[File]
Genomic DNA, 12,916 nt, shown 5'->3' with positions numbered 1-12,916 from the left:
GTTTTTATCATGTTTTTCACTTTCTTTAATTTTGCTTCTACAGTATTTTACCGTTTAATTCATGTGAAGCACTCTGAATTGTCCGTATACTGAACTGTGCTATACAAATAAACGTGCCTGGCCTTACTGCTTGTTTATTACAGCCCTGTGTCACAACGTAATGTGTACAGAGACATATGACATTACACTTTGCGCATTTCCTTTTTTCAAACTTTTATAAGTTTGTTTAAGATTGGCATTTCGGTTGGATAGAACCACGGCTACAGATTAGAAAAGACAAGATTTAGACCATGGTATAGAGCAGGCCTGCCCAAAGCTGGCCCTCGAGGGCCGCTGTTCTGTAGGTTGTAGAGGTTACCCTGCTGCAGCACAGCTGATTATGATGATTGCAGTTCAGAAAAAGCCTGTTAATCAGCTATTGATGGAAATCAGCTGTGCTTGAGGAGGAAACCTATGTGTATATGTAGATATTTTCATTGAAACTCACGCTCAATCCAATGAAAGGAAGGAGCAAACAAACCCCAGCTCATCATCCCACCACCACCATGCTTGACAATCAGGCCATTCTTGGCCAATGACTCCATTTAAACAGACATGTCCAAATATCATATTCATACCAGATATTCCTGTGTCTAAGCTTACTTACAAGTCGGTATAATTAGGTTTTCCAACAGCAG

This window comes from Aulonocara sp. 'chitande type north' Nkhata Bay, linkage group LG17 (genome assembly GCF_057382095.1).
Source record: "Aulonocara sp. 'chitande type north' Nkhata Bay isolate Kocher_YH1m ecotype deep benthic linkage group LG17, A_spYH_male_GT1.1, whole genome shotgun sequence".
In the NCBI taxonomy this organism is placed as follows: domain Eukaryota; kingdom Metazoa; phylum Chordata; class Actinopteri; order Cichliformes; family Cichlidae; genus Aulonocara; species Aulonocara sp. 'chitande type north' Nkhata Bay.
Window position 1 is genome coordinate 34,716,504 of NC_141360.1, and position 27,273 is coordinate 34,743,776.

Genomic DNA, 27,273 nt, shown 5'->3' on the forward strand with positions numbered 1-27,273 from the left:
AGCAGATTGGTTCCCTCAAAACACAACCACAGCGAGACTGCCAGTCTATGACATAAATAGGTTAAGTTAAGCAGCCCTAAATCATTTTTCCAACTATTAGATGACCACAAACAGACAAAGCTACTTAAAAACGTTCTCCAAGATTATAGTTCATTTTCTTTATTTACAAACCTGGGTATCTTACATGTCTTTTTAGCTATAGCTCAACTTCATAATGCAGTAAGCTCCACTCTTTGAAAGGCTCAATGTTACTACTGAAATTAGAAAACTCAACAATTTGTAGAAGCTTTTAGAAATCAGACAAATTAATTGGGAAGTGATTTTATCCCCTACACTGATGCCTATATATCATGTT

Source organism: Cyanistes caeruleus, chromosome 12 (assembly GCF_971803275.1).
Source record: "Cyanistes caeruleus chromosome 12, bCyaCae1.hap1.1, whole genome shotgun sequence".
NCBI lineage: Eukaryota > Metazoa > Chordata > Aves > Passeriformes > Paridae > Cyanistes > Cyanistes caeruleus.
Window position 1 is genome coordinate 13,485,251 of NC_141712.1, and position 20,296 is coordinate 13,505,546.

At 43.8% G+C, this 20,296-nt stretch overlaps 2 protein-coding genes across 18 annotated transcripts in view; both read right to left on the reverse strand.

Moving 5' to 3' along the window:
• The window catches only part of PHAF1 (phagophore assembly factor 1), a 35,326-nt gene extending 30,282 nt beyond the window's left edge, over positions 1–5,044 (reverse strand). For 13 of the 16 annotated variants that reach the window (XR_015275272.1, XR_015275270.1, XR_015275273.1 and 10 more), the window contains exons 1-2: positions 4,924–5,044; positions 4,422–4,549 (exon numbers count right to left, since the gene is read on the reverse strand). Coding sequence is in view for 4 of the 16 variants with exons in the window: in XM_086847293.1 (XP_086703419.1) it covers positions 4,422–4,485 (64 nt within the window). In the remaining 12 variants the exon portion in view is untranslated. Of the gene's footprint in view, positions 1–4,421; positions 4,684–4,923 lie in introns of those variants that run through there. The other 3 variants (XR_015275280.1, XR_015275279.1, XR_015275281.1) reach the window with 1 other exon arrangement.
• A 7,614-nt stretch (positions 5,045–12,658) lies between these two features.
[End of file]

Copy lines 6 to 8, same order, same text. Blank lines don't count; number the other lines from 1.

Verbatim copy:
Window position 1 is genome coordinate 34,716,504 of NC_141360.1, and position 27,273 is coordinate 34,743,776.

Genomic DNA, 27,273 nt, shown 5'->3' on the forward strand with positions numbered 1-27,273 from the left:
AGCAGATTGGTTCCCTCAAAACACAACCACAGCGAGACTGCCAGTCTATGACATAAATAGGTTAAGTTAAGCAGCCCTAAATCATTTTTCCAACTATTAGATGACCACAAACAGACAAAGCTACTTAAAAACGTTCTCCAAGATTATAGTTCATTTTCTTTATTTACAAACCTGGGTATCTTACATGTCTTTTTAGCTATAGCTCAACTTCATAATGCAGTAAGCTCCACTCTTTGAAAGGCTCAATGTTACTACTGAAATTAGAAAACTCAACAATTTGTAGAAGCTTTTAGAAATCAGACAAATTAATTGGGAAGTGATTTTATCCCCTACACTGATGCCTATATATCATGTT